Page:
shall give preference to any application submitted by a consortium of institutions that includes at least one institution that is eligible to receive funds under title III or V of the Higher Education Act of 1965.

(d)

Institution of higher education defined

In this section the term institution of higher education has the meaning given that term in section 101(a) of the Higher Education Act of 1965 (20 U.S.C. 1001(a)).

(e)

Authorization of appropriations

There is authorized to be appropriated to the Secretary for carrying out this section $3,700,000 for each of fiscal years 2016 and 2017.

304.

E-Security Fellows Program

(a)

Establishment of program

Subtitle C of title II of the Homeland Security Act of 2002 (6 U.S.C. 121 et seq.) is further amended by adding at the end the following:

230C.

E-Security Fellows Program

(a)

Establishment

(1)

In general

The Secretary shall establish a fellowship program in accordance with this section for the purpose of bringing State, local, tribal, and private sector officials to participate in the work of the National Cybersecurity Division in order to become familiar with the Department’s stated cybersecurity missions and capabilities, including but not limited to—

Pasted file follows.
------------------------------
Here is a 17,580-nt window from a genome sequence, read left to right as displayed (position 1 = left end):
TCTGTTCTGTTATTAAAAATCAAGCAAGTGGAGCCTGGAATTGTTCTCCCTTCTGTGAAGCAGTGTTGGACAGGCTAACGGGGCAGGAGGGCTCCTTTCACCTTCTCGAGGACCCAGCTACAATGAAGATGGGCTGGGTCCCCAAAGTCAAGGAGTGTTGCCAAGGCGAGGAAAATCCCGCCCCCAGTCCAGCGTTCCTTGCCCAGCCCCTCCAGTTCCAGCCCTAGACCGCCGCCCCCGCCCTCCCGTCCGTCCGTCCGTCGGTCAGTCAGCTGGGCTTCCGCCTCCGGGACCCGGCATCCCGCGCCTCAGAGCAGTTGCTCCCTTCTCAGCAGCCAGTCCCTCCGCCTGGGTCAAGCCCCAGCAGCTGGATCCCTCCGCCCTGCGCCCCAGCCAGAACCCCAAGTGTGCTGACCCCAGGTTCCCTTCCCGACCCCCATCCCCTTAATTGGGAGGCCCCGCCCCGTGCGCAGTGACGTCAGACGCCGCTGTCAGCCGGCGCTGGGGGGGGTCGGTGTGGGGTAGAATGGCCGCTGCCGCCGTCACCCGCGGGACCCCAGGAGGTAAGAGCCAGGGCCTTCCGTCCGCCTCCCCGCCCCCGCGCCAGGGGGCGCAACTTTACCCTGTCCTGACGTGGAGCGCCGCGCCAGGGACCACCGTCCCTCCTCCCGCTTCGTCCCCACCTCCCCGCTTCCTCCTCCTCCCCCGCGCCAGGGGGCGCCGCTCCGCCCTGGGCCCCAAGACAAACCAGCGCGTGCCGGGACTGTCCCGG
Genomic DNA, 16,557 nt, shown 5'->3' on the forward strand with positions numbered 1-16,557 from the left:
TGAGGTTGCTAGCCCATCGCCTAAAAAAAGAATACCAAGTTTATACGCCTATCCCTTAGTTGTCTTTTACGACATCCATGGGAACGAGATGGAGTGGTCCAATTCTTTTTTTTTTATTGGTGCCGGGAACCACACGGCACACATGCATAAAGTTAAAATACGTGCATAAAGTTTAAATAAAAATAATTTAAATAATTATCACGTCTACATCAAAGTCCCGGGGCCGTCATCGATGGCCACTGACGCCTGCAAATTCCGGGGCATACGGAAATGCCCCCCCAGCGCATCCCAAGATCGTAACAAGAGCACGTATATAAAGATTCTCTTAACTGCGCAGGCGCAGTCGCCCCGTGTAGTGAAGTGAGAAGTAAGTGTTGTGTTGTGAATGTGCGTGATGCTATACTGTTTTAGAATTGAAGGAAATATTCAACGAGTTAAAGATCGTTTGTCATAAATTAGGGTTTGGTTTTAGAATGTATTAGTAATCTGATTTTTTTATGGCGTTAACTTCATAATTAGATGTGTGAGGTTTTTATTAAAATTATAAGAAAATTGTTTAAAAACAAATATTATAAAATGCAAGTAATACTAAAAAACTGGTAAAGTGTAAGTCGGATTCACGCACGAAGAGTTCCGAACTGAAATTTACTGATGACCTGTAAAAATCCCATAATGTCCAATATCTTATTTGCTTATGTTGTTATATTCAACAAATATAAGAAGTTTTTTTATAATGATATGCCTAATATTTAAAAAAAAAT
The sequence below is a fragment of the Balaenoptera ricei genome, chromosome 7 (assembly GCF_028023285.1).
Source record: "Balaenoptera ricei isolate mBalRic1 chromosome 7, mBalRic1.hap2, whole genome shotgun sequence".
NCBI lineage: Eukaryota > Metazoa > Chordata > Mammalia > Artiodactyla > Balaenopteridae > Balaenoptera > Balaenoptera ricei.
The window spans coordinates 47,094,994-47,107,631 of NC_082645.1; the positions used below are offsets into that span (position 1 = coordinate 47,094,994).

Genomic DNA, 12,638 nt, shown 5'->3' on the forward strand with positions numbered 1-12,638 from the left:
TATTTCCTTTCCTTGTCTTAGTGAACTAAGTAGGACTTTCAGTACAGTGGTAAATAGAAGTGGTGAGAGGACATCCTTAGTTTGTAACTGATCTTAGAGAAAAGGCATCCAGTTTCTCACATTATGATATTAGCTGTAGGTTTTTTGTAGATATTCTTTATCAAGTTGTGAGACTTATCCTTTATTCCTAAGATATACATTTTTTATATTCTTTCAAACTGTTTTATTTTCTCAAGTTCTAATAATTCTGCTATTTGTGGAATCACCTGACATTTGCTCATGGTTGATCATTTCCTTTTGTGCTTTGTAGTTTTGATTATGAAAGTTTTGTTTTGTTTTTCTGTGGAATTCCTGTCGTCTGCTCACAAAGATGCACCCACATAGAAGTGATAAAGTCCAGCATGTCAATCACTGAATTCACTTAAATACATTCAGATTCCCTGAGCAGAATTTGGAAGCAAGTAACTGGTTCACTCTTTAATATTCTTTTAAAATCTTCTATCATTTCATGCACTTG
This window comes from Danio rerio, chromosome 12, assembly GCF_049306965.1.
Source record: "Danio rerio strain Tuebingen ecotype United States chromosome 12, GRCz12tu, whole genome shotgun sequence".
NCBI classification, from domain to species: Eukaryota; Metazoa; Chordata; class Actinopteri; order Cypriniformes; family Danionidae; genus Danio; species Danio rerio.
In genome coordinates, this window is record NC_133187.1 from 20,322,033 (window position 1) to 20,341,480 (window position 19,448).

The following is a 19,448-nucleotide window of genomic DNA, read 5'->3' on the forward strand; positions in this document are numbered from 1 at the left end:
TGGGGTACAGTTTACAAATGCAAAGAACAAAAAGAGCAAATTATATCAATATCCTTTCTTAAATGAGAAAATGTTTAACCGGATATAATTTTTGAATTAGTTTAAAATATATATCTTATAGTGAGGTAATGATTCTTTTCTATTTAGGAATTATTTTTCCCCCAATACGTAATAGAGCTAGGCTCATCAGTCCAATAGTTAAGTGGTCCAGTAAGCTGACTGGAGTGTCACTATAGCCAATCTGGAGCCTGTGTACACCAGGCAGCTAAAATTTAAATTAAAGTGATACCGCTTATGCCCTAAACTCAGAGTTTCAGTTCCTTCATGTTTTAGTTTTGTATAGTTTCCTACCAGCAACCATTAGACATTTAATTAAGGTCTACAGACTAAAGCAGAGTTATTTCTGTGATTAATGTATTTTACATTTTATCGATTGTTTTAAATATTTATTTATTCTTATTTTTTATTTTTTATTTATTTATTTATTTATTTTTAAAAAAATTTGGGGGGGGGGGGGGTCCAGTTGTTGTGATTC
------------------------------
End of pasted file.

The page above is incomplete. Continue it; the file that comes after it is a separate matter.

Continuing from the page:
(A)

enhancing Federal, State, local, and tribal government cybersecurity;

(B)

developing partnerships with other Federal agencies, State, local, and tribal governments, and the private sector;

(C)

improving and enhancing public/private information sharing involving cyber attacks, threats, and vulnerabilities;

(D)

providing and coordinating incident response and recovery planning efforts; and

(E)

fostering training and certification.

(2)

Program name

The program under this section shall be known as the E-Security Fellows Program.

(b)

Eligibility

In order to be eligible for selection as a fellow under the program, an individual must—

(1)

have cybersecurity-related responsibilities; and

(2)

be eligible to possess an appropriate national security clearance.

(c)

Limitations

The Secretary—

(1)

may conduct up to 2 iterations of the program each year, each of which shall be 180 days in duration; and

(2)

shall ensure that the number of fellows selected for each iteration does not impede the activities of the Division.

(d)

Condition